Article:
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Museum without the crowds: Giacometti Institute reopens in Paris

Allowing 10 people in every 20 minutes, with reservation only, the Giacometti Institute’s new guidelines include spaced out queuing spots and shortened opening hours.

But with major museums that cover much greater surface areas like the Louvre obliged to close for now, art lovers were happy to feast their eyes on the collection after France began exiting its 8-week shutdown on Monday.

“Outside work I usually spend my whole time in museums … and I’ve really been missing it since mid-March,” said Laurent Koch, a finance worker who was one of the first visitors at the Institute on Friday, clad in a face mask.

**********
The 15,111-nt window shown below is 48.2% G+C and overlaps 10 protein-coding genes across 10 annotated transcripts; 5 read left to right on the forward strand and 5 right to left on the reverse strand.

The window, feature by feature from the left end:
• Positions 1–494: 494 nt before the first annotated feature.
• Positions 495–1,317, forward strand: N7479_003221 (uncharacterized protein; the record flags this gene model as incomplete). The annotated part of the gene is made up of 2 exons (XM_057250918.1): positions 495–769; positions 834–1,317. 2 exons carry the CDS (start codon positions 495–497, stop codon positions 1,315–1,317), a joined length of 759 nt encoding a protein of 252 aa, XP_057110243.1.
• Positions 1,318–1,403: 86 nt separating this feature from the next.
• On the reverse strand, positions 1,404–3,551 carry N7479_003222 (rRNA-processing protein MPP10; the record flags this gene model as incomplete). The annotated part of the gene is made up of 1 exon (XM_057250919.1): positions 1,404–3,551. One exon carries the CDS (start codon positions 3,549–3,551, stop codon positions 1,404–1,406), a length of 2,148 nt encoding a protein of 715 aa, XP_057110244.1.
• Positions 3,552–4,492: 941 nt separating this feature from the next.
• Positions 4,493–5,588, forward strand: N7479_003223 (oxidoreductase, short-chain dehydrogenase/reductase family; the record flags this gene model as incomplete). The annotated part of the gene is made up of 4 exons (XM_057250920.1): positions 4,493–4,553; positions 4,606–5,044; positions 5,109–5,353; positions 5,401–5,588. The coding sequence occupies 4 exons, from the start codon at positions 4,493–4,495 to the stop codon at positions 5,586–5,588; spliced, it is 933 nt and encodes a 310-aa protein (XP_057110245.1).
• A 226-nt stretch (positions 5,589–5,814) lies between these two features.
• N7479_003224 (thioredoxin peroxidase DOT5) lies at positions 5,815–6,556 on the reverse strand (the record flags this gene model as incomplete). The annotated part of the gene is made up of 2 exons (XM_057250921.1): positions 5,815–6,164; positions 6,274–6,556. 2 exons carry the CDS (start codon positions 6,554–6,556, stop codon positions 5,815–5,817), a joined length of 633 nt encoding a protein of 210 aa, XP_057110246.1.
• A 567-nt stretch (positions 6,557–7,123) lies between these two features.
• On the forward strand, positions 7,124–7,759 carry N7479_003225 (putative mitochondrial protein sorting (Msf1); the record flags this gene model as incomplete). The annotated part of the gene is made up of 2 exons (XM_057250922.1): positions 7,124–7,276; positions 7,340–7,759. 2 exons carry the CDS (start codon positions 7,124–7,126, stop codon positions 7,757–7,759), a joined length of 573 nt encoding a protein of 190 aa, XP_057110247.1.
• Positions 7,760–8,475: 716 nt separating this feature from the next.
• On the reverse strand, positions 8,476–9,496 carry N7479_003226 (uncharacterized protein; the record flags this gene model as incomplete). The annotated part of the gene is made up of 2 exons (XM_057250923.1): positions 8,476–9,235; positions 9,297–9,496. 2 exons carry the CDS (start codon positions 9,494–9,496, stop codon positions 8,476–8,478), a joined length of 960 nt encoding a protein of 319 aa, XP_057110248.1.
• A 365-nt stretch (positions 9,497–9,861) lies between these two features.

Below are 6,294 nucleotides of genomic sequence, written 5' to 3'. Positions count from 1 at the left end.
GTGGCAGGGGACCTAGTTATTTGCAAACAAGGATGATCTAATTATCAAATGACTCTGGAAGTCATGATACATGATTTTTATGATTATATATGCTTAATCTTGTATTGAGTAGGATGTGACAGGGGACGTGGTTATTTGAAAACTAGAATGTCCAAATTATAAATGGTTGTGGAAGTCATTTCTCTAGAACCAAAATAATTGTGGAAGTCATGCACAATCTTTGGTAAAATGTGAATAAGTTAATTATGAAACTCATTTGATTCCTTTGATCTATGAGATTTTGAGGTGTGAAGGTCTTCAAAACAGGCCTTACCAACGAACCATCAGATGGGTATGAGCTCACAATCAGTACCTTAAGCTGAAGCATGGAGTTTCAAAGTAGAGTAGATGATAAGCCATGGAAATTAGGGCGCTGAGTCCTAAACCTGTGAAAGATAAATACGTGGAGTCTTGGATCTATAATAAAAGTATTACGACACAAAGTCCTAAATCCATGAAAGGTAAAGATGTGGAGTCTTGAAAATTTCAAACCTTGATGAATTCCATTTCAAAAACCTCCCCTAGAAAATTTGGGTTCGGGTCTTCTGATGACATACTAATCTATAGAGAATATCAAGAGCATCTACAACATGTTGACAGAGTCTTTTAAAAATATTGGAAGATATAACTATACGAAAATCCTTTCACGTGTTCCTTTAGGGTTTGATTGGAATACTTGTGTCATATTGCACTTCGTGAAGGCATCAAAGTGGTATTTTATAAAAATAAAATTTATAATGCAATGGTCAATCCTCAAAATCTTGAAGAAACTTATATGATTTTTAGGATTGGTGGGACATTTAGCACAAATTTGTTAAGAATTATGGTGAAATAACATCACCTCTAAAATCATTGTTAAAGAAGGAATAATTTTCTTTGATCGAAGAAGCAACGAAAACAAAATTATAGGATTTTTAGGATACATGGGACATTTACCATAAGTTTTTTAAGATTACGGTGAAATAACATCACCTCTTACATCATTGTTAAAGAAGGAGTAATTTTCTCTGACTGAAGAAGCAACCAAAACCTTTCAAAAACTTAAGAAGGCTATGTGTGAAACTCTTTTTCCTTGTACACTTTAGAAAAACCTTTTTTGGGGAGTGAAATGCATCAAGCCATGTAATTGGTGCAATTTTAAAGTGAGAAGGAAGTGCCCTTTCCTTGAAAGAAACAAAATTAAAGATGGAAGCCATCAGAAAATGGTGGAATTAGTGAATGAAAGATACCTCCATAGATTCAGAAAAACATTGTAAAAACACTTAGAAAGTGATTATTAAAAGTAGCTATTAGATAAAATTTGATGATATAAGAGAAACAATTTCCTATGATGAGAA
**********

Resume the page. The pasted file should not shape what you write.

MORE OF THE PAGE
The museum, in a 350-square-metre Art Deco building in the Montparnasse district of Paris, has brought in new audio guides and made hand sanitizer available to try to make visitors feel safe and soak up the experience all the same.

“Everything has been done to make sure people feel completely protected and that they are not troubled by any other thoughts during their visit other than enjoying the exhibit,” said Catherine Grenier, who heads the Giacometti Foundation.

The museum will let in 180 people a day, three times fewer than usual.

The Giacometti Institute is a recent addition to Paris’ art scene. It opened in 2018 and contains dozens of paintings and sculptures carefully preserved by Giacometti’s wife after his death in 1966, as well as a reconstruction of his studio.

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